U.N. Security Council Briefing on Libya by ICC Prosecutor

 

Luis Moreno-Ocampo

   

U.N. Security Council

On May 16, 2012, the ICC’s Chief Prosecutor, Luis Moreno-Ocampo, briefed the U.N. Security Council on the status of the ICC’s investigation and prosecution of crimes committed in Libya since February 15, 2011. He did so because the Council on February 26, 2011, had referred this situation to the ICC for investigation and prosecution.

Mr. Moreno-Ocampo reported that his office has been cooperating with states, INTERPOL, NGO’s and others, including the separate U.N. Commission of Inquiry on Libya and the Libyan National Transitional Council (NTC).

The Prosecutor emphasized that the “intensity of the cooperation [between the ICC and the NTC] . . . is only increasing” and that the NTC had asked the ICC to postpone its investigation and prosecution of two individuals to enable Libya to prosecute them for the same crimes. The Prosecutor said that his office was well aware of the “primacy of national proceedings” under the Rome Statute and on June 2nd would submit his comments on the request to the Court.

The report also discussed the Prosecutor’s continuing investigation of gender crimes (rape of opponents), the alleged arbitrary arrests and enforced disappearances of presumed Gaddafi loyalist and the alleged killings, looting, property destruction and forced disappearances of suspected Gaddafi loyalists in the town of Tawergha.

In addition, the Prosecutor stated that his office had investigated alleged crimes by NATO forces, but that it had “no information to conclude that the NATO air strikes which may have resulted in civilian deaths and injury or damaged civilian objects were the result of the intentionally directing of attacks against the civilian population as such or against civilian objects.” Nor did the Prosecutor have any “information to suggest that [NATO] . . .  authorized the launching of strikes in the knowledge that such attacks would cause incidental loss of life or injury to civilians or damage to civilian objects which would be clearly excessive in relation to the concrete and directed overall military advantage anticipated.”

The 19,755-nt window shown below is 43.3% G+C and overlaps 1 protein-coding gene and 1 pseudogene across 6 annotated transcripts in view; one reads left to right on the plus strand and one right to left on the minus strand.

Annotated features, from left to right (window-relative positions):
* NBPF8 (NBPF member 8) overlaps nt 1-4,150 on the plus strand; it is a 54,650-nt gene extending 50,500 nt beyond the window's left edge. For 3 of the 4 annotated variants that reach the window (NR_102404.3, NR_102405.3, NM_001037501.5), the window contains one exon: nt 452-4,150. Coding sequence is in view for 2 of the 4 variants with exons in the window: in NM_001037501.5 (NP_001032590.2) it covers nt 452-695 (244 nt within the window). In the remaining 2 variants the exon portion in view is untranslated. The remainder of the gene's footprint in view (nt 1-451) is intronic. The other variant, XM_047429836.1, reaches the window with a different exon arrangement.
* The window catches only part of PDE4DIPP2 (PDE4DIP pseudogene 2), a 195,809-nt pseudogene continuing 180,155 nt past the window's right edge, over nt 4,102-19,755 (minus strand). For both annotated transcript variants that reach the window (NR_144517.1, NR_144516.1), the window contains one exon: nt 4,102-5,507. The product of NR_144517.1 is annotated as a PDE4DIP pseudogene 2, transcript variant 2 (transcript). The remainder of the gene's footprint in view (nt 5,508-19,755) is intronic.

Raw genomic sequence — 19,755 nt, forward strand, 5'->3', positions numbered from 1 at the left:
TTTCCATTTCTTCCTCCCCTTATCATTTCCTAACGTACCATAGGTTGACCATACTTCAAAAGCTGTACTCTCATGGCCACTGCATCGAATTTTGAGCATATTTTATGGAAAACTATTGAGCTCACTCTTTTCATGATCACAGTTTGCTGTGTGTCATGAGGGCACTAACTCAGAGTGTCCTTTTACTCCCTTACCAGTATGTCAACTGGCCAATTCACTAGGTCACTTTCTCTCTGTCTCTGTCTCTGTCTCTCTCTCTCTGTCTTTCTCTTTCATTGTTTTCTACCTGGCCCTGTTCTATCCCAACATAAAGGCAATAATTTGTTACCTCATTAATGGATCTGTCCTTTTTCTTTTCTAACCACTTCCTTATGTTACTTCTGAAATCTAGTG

These conclusions regarding NATO were specifically welcomed by some of the NATO members on the Security Council (U.K., France and Germany). Russia and China, on the other hand, expressed concern that no charges had been brought against NATO leaders for some of their air strikes.

The Togo representative on the Council mentioned the need for greater cooperation between the ICC and African states and hoped that the recent visit to the African Union headquarters by the President of the ICC’s Assembly of States Parties “will enable a strengthening of ties so that the shared goal of combating the impunity of the perpetrators of heinous crime can be met.”

The most recent prior post on the ICC and Libya was on November 16, 2011 with nine comments thereto.


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dwkcommentaries

As a retired lawyer and adjunct law professor, Duane W. Krohnke has developed strong interests in U.S. and international law, politics and history. He also is a Christian and an active member of Minneapolis’ Westminster Presbyterian Church. His blog draws from these and other interests. He delights in the writing freedom of blogging that does not follow a preordained logical structure. The ex post facto logical organization of the posts and comments is set forth in the continually being revised “List of Posts and Comments–Topical” in the Pages section on the right side of the blog.

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